A phone scamtargeting taxpayers and threatening them with arrest, deportation or licensesuspension if they do not immediately pay money they supposedly owe to the IRSis the subject of a warning by the Better Business Bureau (BBB) and the U.S.Internal Revenue Service (IRS). Payment is demanded through a pre-loadeddebit card or wire transfer.
Whenever you are asked for personal or financial information, such as credit cardnumbers, be wary. No legitimate businesses or government institutions will ever ask for this information over the phone or email. The real IRS will send you mail.
The scammers involved in these calls are tricking taxpayers into giving money by spoofing the caller ID to make it look like the IRS is calling and are sending emails to support their fake phone calls.
Do not become a victim of a fake IRS phone call;the Better Business Bureau has tips to help you avoid getting scammed:
· Do not ever give out your financial information over the phone. The real IRS will not ask for financial information over the phone. Any contact from the IRS will be through direct mail.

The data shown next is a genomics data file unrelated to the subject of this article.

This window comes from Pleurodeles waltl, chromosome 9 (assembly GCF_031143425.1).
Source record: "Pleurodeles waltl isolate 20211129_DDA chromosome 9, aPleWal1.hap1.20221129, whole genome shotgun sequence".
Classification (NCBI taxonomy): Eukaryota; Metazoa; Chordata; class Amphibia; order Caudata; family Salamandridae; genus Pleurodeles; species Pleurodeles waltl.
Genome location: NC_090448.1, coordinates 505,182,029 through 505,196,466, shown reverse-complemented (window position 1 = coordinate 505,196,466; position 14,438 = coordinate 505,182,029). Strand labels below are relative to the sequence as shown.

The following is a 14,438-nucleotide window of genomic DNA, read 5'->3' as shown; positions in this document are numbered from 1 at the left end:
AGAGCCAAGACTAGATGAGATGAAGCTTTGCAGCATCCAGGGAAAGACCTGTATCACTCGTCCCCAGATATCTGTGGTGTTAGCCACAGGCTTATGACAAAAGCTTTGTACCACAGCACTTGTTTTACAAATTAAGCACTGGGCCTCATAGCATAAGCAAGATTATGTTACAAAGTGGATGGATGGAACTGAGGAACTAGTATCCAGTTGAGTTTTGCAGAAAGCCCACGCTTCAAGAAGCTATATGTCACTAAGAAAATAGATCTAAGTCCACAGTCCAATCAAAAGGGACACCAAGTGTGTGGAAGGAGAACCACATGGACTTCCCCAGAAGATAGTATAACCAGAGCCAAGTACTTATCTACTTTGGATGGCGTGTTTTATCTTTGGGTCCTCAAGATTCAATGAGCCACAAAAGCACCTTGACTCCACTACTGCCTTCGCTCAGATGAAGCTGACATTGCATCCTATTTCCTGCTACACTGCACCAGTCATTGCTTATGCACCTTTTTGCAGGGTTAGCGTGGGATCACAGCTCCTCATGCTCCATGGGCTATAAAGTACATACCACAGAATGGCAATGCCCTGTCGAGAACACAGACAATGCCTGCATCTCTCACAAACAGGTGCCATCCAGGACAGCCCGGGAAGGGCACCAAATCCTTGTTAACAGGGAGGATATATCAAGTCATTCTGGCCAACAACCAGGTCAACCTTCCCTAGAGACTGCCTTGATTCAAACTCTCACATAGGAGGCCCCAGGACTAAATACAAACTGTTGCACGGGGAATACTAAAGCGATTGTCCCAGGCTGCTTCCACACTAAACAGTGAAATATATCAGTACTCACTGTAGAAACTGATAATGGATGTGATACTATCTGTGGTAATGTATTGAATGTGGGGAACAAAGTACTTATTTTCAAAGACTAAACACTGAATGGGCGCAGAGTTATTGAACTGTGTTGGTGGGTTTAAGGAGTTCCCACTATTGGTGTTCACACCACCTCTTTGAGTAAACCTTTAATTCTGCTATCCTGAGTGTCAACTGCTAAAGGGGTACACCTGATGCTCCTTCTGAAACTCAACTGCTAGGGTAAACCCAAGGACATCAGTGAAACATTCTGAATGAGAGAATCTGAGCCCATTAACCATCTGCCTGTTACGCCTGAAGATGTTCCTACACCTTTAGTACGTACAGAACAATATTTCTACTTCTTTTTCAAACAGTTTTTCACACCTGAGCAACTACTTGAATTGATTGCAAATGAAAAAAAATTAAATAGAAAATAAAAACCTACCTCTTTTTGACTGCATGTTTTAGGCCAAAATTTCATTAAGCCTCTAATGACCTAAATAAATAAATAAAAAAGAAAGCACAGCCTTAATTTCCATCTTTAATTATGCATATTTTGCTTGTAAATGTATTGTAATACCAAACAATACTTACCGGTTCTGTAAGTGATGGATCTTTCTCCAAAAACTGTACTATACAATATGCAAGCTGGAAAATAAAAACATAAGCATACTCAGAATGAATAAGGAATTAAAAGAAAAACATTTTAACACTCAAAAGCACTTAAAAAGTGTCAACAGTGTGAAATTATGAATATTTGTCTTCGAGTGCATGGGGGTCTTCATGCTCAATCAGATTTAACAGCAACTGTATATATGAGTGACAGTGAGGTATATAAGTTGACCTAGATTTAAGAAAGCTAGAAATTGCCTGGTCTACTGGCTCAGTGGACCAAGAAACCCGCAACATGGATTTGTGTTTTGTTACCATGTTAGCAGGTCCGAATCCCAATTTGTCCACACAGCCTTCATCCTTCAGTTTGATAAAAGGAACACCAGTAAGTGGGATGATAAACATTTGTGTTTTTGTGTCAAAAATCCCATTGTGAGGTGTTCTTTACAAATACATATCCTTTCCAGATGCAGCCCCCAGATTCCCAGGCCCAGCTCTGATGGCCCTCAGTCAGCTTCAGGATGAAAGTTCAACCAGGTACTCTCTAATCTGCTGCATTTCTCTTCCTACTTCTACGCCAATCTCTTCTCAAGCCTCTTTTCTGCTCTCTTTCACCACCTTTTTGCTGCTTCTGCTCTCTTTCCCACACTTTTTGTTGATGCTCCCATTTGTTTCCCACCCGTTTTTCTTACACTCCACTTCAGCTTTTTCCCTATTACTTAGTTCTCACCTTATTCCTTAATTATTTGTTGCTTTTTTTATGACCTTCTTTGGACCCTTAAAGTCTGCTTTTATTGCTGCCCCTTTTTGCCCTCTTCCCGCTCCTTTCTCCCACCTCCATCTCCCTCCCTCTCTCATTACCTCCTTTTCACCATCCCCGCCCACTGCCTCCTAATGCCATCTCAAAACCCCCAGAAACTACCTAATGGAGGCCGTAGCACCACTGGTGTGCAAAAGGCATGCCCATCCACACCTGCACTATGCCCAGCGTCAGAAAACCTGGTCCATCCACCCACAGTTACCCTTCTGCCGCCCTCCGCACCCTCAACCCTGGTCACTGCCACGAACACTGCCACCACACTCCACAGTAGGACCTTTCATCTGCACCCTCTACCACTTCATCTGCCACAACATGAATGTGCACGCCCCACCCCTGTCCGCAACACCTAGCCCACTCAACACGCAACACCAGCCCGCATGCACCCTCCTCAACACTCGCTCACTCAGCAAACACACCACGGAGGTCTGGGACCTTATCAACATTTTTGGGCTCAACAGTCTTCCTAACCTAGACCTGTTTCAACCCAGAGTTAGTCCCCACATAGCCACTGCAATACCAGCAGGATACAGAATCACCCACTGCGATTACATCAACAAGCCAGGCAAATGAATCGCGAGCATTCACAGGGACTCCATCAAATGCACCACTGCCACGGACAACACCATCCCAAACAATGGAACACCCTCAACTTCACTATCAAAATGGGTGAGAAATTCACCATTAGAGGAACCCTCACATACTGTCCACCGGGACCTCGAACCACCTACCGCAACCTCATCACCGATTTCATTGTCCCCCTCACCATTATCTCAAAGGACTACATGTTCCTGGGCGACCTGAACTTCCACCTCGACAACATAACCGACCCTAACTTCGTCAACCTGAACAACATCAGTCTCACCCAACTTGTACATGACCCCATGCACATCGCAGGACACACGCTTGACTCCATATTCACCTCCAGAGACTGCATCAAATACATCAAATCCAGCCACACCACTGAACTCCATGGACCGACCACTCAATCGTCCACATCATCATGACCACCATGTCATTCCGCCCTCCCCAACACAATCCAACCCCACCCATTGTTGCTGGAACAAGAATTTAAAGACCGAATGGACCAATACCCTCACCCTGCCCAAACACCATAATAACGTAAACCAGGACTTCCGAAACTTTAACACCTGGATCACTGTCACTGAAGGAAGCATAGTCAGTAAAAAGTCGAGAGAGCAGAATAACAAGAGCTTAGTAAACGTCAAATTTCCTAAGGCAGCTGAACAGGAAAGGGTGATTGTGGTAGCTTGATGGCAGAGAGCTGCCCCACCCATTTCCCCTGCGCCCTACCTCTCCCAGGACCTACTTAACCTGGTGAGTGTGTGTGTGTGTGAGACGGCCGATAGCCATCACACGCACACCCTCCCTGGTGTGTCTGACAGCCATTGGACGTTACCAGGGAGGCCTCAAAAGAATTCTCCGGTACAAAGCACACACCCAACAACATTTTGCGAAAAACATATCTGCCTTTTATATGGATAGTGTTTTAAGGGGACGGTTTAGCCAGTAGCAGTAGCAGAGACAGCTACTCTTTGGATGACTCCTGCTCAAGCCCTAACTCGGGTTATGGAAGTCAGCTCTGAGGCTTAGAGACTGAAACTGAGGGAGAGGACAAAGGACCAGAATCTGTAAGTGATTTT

· Hang up the phone. If you are being asked for personal and financial information by someone claiming to be an IRS employee, simply hang up.
· If you receive an email, do not click on anything within it. The emails that scammers send may include computer viruses that could harm your computer or access personal information.
· Report the incident. If you are a victim of this scam, report the incident to the Treasury Inspector General for TaxAdministration at 1-800-366-4484. You should also contact theFederal Trade Commission and use their “FTC ComplaintAssistant” Make sure to add “IRS Telephone Scam” to yourcomments.
For more tips on protecting your identity, visit www.bbb.org